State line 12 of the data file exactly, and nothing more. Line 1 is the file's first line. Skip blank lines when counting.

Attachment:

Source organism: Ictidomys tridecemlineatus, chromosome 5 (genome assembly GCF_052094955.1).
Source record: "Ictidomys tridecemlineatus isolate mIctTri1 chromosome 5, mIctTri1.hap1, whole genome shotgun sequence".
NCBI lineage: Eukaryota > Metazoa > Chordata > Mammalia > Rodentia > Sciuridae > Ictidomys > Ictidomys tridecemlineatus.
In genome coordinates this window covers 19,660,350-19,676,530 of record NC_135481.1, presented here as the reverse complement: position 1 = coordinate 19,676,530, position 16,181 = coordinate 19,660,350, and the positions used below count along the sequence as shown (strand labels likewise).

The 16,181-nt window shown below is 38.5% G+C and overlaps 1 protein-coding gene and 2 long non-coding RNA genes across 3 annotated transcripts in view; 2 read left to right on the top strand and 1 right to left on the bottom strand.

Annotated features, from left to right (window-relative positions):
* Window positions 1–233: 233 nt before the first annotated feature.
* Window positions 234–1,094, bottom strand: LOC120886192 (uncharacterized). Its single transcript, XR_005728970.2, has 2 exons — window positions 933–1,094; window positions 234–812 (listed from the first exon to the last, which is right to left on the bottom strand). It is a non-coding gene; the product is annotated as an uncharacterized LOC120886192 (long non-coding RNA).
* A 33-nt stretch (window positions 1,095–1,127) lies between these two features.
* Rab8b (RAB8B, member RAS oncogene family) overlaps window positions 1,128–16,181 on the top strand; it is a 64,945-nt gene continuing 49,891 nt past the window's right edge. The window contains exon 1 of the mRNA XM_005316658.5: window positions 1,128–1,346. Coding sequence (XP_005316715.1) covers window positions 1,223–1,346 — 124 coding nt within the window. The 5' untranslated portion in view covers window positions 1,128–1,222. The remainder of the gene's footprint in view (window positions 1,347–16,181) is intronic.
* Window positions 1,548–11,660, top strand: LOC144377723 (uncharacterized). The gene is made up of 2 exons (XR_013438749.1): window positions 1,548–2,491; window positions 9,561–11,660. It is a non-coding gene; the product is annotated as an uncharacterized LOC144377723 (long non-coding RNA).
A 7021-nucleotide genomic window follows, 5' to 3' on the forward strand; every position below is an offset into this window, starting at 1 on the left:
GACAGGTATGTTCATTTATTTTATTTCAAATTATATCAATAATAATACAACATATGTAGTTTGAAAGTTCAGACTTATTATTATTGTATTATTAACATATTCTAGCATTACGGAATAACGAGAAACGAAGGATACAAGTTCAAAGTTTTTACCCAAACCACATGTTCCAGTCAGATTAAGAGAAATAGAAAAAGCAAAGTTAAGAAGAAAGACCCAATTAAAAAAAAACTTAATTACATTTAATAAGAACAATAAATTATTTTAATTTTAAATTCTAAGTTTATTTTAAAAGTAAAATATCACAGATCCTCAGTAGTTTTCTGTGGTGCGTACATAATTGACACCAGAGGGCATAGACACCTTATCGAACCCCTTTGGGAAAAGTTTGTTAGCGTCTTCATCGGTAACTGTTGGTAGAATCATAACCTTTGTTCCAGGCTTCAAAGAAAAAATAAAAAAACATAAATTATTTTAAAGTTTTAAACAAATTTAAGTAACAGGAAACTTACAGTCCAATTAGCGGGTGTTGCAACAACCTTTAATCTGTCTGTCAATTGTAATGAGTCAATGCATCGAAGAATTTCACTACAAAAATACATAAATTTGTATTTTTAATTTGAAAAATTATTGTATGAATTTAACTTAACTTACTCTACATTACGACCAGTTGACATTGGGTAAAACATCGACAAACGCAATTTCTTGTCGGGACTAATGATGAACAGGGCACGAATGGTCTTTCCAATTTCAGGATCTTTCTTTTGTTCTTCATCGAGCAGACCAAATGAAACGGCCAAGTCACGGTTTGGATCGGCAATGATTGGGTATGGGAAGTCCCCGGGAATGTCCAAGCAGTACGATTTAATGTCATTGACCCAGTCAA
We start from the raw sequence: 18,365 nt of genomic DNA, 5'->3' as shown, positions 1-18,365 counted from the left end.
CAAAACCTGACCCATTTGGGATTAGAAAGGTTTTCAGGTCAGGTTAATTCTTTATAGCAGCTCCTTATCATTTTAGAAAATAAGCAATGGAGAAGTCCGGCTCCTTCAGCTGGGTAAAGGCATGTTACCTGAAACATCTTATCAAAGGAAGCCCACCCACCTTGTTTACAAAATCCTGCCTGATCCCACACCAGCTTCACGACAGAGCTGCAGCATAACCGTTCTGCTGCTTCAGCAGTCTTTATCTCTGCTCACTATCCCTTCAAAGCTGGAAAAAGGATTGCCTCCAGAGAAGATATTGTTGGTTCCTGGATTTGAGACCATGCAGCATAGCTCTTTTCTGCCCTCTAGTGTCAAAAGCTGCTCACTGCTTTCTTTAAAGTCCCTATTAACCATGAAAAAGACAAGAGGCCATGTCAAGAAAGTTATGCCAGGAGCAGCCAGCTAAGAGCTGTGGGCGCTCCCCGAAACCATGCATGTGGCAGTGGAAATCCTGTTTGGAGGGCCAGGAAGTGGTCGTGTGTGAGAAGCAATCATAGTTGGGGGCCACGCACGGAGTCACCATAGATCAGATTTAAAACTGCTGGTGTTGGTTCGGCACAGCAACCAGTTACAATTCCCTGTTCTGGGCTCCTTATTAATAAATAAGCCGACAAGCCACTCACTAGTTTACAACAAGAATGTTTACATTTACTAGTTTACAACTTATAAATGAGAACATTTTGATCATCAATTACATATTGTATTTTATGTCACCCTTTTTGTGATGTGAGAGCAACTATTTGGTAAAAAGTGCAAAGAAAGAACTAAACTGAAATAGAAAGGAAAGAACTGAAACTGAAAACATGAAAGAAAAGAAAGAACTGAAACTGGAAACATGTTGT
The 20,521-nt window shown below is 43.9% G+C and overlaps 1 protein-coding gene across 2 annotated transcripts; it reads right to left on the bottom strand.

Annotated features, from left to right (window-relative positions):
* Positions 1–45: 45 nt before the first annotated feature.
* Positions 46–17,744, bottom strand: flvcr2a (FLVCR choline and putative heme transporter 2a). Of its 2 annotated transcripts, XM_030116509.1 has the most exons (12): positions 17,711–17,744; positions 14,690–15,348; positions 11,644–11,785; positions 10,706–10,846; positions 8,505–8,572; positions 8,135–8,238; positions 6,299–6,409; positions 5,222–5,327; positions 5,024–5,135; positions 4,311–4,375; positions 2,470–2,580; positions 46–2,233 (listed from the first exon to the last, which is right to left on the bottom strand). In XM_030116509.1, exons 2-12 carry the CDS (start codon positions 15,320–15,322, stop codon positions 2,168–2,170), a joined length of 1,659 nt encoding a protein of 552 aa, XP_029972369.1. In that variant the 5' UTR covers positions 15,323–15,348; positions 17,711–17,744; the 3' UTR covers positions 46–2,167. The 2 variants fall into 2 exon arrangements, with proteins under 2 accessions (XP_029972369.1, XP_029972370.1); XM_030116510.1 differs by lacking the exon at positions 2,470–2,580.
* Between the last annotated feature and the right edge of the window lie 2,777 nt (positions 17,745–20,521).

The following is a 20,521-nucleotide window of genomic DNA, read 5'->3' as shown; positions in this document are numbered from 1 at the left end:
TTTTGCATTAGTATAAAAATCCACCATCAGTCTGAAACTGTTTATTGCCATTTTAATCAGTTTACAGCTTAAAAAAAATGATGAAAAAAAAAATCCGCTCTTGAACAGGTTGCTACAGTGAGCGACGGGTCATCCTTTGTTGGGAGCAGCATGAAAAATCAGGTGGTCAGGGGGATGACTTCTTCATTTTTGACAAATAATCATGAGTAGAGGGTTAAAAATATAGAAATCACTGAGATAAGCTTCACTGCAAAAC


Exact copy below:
A 7021-nucleotide genomic window follows, 5' to 3' on the forward strand; every position below is an offset into this window, starting at 1 on the left: